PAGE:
Anthropology.net’s One Year Anniversary on WordPress.com

Today is Anthropology.net’s one year anniversary on WordPress.com. I’ve been running this blog for more than one year but I decided to scrap some of the old site because of technical difficulties. It was a bittersweet decision. Initially, Anthropology.net lost a lot of readership. All the inbound links were broken, and that dropped the site’s page rank with the search engines.

Despite these losses, Anthropology.net has bounced back remarkably — even surpassing the readership it once had. One of the major successes I have seen is that Anthropology.net has had over half a million unique visitors to the site! That translates to an average of 1,400 visitors a day. My high school wasn’t even that large. To think that a population larger than my entire high school is visiting this niche site on a daily basis is amazing and humbling. The graph below documents the traffic growth per month for this last year.

But visits alone haven’t built Anthropology.net into what it has become. Commenting on the posts has also skyrocketed. Anthropology.net currently hosts over 1,350 of our comments. While I moved some of the old content last year, I could not migrate the comments at all. To think that you all are submitting your thoughtful comments everyday is a testament to dedicated and lively community behind this site.

This growth in traffic and commenting has all been because of the move to WordPress.com. The move relieved a lot of the system administration woes that bogged me down in the past. I remember having to deal with database backups, upgrades, and performance issues all the time. This took up time and energy from reading science papers and writing about them. I now have more time to read and write more thoroughly.

With these successes in mind, I really look forward to the future. I know I’ve made some massive mistakes on more occasions than I’d like to admit. I also know I frequently make smaller mistakes. I’m always catching my typos and grammatical mistakes after I hit the publish button, which is embarrassing. These are things I’ve been learning to improve on along the way… and I’m not deterred from continuing to blog here one bit.

One last thing… I’ve always been curious to know a bit more about Anthropology.net’s readers. I think it is important to know just to understand where people are coming from and at what levels Anthropology.net reaches. I know from the Facebook fanpage, which has 231 fans, that 65% of our readership are female. The majority of the fans are between the ages of 18-34. This is somewhat useful, but is limited to only those with Facebook accounts and subscribed as fans of Anthropology.net.

So to get a better break down, I’ve setup this short 10 question survey. Please fill it out honestly. The survey closes on Saturday, May 31st 2008 at midnight, Pacific Standard Time. I’ll share the results with everyone once it is done. If you don’t think the survey captures who you are, please comment in the thread below! I’m really interested in knowing more about y’all.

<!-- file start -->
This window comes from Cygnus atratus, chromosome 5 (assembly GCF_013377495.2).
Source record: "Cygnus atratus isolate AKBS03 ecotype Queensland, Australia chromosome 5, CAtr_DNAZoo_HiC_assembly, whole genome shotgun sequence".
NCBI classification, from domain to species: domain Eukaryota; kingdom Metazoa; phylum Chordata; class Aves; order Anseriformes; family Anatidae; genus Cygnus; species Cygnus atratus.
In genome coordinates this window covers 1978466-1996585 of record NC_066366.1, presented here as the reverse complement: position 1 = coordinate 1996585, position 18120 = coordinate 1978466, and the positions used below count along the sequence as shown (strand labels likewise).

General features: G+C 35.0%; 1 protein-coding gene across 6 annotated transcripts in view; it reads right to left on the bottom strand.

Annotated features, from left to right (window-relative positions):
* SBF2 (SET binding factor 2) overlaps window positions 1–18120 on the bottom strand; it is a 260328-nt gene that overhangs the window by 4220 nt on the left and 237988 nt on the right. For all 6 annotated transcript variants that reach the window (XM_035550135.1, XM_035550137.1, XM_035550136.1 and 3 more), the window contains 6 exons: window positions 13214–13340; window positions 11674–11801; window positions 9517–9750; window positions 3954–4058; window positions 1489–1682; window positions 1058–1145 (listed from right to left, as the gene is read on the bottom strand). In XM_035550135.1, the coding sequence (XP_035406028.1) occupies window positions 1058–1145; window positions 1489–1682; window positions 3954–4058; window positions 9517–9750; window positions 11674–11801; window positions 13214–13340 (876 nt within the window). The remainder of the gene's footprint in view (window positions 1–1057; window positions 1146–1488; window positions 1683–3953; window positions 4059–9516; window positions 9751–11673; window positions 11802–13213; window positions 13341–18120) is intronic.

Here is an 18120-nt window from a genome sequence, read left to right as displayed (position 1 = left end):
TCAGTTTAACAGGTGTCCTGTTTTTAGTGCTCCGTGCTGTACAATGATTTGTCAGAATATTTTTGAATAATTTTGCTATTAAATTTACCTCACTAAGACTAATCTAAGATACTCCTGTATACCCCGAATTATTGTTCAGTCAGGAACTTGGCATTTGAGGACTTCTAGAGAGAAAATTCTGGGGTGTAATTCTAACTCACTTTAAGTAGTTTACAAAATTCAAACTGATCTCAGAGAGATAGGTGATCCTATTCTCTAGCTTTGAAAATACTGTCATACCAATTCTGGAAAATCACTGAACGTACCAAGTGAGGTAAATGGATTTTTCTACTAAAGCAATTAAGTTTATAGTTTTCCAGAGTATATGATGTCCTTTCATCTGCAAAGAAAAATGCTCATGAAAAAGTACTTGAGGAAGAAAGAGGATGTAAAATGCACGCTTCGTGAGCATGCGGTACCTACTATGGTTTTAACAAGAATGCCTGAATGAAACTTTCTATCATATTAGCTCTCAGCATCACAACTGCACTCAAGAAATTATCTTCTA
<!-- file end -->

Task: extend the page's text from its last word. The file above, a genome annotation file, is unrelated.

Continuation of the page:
15 thoughts on “Anthropology.net’s One Year Anniversary on WordPress.com

  1. Congratulations, and happy birthday. The work and the quality of your information and writing is a great part of the one year old’s current success. Keep up the good work.

  2. I don’t know if I would have found this site if it weren’t for your B-day post. It’s a good idea.

    This looks like a very cool blog, I’ll subscribe & get up to speed here.

    The genomic stories make a refreshing perspective on our kind.

    Happy B-day; keep up the work!

  3. we’ve talked about this, but i betch you facebook isn’t representative. we’ll see how your survey pans out….

  4. Hey Marlin and Phil,

    Thanks for the kind words, I’m glad you both enjoy the site — both as a long time reader and a newcomer.

    Razib,

    Yeah, I think my Facebook sample is only a slice of people on Facebook — which seems to be a lot of younger female adults… I’m also curious to see how the survey pans out.

    Kambiz

  5. I certainly don’t fit into the 18-34 age group, nor the female part. And congratulations on a great, informative site.

  6. Congratulations on your year anniversary at your new “home”. It’s really been a pleasure listening in on many of these conversations. As a layperson interested in comparative mythology, I find I am drawn to several multi-disciplinary discussions, and I thank you for it.

    I would be very curious how much of your readership are amateurs, and what disciplines fascinate them.

    I wouldn’t be surprised if a small but significant portion of your readership is lay. The internet allow discussions such as these, that formally were only found at conferences and peer reviewed obscure publications, now be available to the general public.

    Thanks again. Congratulations and keep up the great work.

  7. Hi Anne,

    Haven’t heard from you in a while! Where have ya been?

    I’ve been running Anthropology.net for several years now. The old iteration of the site was as a community of blogs, forum, wiki, media library, etc. but it proved harder to manage. Furthermore people were only really interested in the blog.

    Thanks for your kind words, I appreciate your contributions to the site immensely,

    Kambiz

  8. Thanks Mark, I’ll be posting the demographics soon — so far the people who have taken the survey are much different from the Facebook Fans demographic.

    A total side note, I just wanna mention that I’ve gotten few to no advertising requests prior to this post. But since this post releases some of the analytics and statistics behind Anthropology.net, I’ve gotten over a dozen requests from advertising agencies to show ads on Anthropology.net. I wish they were a bit more coy and graceful with their enthusiasm in this site.

    Kambiz

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